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ChrisV

  • 3 years ago

Find the indefinite integral. Please show work.

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  1. ChrisV
    • 3 years ago
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    \[\int\limits_{?}^{?}(x+1)5^(x+1)^2\]

  2. ChrisV
    • 3 years ago
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    that (x+1)^2 is an exponent

  3. nbouscal
    • 3 years ago
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    \[ \int(x+1)5^{(x+1)^2}dx \]That?

  4. ChrisV
    • 3 years ago
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    yes

  5. .Sam.
    • 3 years ago
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    \[\Huge \int\limits_{}^{}(x+1)(5)^{(x+1)^2}\]

  6. .Sam.
    • 3 years ago
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    substitution u==x+1 du=dx \[\text{}=\int\limits 5^{u^2} u \, du\] substitution again t=u^2 dt=2udu \[\frac{1}{2}\int\limits 5^t \, dt\] \[\frac{5^t}{2 \ln (5)}+c\] \[\frac{5^{(x+1)^2}}{\log (25)}+c\]

  7. .Sam.
    • 3 years ago
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    ln=log

  8. nbouscal
    • 3 years ago
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    Okay, so u=x+1 and we have \[ \int u\cdot 5^{u^2}du=\int u\cdot e^{u^2\log5}du=\frac{1}{2\log 5}\int 2\log5u\cdot e^{u^2\log5}du=\frac{e^{u^2\log5}}{2\log 5}=\frac{5^{(x+1)^2}}{2\log5} \]

  9. nbouscal
    • 3 years ago
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    Oh, Sam's way is a little easier.

  10. ChrisV
    • 3 years ago
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    well the answer the book gives me looks like

  11. ChrisV
    • 3 years ago
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    \[1/2(5^{(x+1)^2}/\ln5)+C\]

  12. nbouscal
    • 3 years ago
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    Yep, that's the exact same thing as my answer and Sam's answer, just written slightly different.

  13. ChrisV
    • 3 years ago
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    i just dont understand how they get to that

  14. nbouscal
    • 3 years ago
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    Which part of the method Sam and I used did you not follow? (Sam's is a bit easier to follow because he does substitution twice and I only used it once)

  15. ChrisV
    • 3 years ago
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    i understand u substitution

  16. ChrisV
    • 3 years ago
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    5^u^2 = (ln5)u^2 right?

  17. nbouscal
    • 3 years ago
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    \[ 5^{u^2}=e^{(\log5)u^2} \]

  18. nbouscal
    • 3 years ago
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    \[ \int a^xdx=\int e^{x\log a}dx=\frac{1}{\log a}\int(\log a) e^{x\log a}dx=\frac{e^{x\log a}}{\log a}=\frac{a^x}{\log a} \\\int a^xdx=\frac{a^x}{\log a} \]

  19. ChrisV
    • 3 years ago
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    ok here is where im confused

  20. ChrisV
    • 3 years ago
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    how does 5^t become 5^t/ln5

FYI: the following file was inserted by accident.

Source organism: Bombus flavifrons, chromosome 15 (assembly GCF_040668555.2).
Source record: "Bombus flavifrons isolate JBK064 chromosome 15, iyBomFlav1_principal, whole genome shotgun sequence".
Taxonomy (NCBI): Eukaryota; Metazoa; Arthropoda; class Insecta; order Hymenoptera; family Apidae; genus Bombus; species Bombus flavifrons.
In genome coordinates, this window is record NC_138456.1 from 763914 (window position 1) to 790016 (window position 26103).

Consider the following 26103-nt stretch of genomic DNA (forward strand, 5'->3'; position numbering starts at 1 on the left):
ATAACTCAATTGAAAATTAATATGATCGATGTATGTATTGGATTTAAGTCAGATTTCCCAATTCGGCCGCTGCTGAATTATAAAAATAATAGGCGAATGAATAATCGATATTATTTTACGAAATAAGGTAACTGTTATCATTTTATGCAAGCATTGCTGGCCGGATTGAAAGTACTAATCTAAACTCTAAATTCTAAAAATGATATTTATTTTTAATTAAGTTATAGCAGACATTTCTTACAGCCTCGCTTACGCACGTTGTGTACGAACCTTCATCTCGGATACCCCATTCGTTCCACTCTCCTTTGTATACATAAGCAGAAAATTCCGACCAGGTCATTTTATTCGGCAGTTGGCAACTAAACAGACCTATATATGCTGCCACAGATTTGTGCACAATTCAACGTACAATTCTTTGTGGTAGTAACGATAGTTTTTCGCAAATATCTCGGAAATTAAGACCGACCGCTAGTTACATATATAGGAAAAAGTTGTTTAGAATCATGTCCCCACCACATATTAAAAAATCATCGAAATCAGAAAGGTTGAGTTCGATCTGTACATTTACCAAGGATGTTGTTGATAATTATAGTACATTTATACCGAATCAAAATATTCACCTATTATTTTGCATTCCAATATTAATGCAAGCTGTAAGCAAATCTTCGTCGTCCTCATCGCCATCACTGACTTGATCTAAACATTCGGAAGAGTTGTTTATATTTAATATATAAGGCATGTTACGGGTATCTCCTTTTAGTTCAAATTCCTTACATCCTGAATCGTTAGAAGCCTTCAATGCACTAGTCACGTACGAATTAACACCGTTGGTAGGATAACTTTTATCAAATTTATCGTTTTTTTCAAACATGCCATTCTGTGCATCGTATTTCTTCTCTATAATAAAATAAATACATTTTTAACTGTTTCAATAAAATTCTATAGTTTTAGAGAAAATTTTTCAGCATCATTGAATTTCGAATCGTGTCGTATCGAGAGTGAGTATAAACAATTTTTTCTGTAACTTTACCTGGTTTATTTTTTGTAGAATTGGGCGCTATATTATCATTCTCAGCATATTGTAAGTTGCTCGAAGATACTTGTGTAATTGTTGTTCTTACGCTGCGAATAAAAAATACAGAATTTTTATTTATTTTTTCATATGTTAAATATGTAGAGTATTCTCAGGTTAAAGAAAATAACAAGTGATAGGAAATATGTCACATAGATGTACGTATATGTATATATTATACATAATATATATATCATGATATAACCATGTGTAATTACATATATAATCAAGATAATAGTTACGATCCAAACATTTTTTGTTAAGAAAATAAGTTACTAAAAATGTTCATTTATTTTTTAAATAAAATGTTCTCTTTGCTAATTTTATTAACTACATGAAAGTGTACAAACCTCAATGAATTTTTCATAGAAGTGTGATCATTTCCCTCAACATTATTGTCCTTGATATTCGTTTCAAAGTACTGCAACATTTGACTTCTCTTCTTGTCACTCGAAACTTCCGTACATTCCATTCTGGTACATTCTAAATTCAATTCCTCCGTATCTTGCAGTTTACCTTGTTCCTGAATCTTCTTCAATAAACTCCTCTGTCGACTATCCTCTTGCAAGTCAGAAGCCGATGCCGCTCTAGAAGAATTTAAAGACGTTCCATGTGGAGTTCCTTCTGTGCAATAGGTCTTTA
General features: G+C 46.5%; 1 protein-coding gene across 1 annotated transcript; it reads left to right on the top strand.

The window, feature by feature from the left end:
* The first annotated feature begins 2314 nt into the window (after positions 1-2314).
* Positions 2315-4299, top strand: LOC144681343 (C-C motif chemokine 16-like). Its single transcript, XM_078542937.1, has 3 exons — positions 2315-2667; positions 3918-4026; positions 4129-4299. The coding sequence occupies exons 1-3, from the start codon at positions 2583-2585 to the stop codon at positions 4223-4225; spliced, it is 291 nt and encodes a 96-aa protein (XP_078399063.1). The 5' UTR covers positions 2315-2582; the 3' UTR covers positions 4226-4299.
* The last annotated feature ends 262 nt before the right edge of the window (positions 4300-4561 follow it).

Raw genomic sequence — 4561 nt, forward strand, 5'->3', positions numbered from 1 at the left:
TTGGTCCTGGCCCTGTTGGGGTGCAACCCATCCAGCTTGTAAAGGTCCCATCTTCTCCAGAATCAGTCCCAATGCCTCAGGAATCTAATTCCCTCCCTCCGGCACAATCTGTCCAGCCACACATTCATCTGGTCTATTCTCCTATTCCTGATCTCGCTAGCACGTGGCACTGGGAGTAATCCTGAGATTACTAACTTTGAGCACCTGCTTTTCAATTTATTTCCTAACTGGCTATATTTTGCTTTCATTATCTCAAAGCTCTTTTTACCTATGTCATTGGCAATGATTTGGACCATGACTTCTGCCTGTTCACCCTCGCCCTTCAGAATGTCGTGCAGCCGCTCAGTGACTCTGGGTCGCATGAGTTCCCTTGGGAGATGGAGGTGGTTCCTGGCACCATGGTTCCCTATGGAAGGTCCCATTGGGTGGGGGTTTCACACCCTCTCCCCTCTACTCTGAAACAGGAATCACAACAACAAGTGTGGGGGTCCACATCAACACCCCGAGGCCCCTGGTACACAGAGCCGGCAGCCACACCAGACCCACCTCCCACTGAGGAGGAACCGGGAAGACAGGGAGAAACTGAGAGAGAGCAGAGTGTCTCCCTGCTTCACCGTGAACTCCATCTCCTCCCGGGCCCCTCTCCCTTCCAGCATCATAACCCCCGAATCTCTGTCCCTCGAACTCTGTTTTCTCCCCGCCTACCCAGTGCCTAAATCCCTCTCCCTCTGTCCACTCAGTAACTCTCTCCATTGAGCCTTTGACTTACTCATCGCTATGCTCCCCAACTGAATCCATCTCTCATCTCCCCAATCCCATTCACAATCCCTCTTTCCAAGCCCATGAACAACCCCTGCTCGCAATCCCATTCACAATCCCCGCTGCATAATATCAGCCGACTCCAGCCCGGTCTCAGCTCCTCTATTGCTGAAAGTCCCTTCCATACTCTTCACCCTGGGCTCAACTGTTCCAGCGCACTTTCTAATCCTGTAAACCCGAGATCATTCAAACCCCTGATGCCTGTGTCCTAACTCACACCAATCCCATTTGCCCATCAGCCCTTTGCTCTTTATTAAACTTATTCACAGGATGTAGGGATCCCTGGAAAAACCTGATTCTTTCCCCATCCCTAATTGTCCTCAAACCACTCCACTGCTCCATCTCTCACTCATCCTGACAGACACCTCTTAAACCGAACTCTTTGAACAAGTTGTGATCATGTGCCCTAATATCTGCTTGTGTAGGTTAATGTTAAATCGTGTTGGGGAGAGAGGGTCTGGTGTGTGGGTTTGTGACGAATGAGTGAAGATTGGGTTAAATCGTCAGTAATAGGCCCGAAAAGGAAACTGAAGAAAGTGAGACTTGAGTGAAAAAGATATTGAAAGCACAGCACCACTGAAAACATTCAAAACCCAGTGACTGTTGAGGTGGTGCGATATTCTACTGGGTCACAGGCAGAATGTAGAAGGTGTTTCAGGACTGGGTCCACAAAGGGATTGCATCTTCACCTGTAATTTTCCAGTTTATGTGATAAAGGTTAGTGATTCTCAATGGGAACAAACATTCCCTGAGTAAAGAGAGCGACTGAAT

21. ChrisV
    • 3 years ago
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    in sams answer

  22. nbouscal
    • 3 years ago
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    He integrates it, using the formula I derived in my last comment.

  23. ChrisV
    • 3 years ago
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    well thats where im lost. I do not know how to integrate that

  24. ChrisV
    • 3 years ago
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    \[1/2\int\limits5^t dt\]

  25. ChrisV
    • 3 years ago
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    i would say that that is (ln5)t

  26. ChrisV
    • 3 years ago
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    and obviously im wrong lol

  27. nbouscal
    • 3 years ago
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    I just showed you how to integrate that in my comment, did you not see that? For \(a\) as any constant.

  28. nbouscal
    • 3 years ago
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    \[\int a^xdx=\int e^{x\log a}dx=\frac{1}{\log a}\int(\log a) e^{x\log a}dx=\frac{e^{x\log a}}{\log a}=\frac{a^x}{\log a} \\\int a^xdx=\frac{a^x}{\log a}\]

  29. ChrisV
    • 3 years ago
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    k ill write that down and try to wrap my brain around it

  30. ChrisV
    • 3 years ago
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    some things are just beyond me i guess

  31. nbouscal
    • 3 years ago
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    You just have to remember that \(e^{x^y}=e^{xy}\), which makes it so that \(a^x=(e^{\log a})^x=e^{x\log a}\)

  32. nbouscal
    • 3 years ago
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    Sorry, that first part should read \((e^x)^y=e^{xy}\)

  33. ChrisV
    • 3 years ago
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    luckily i have a 99.8 average in this class so if i miss this on the final it shouldnt hurt much >.<

  34. nbouscal
    • 3 years ago
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    Just revisit the rules for differentiating/integrating exponential and logarithmic functions. They come in handy for a lot of tricky integrals.

  35. ChrisV
    • 3 years ago
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    i try, i think my brain is overloaded. It is finals week

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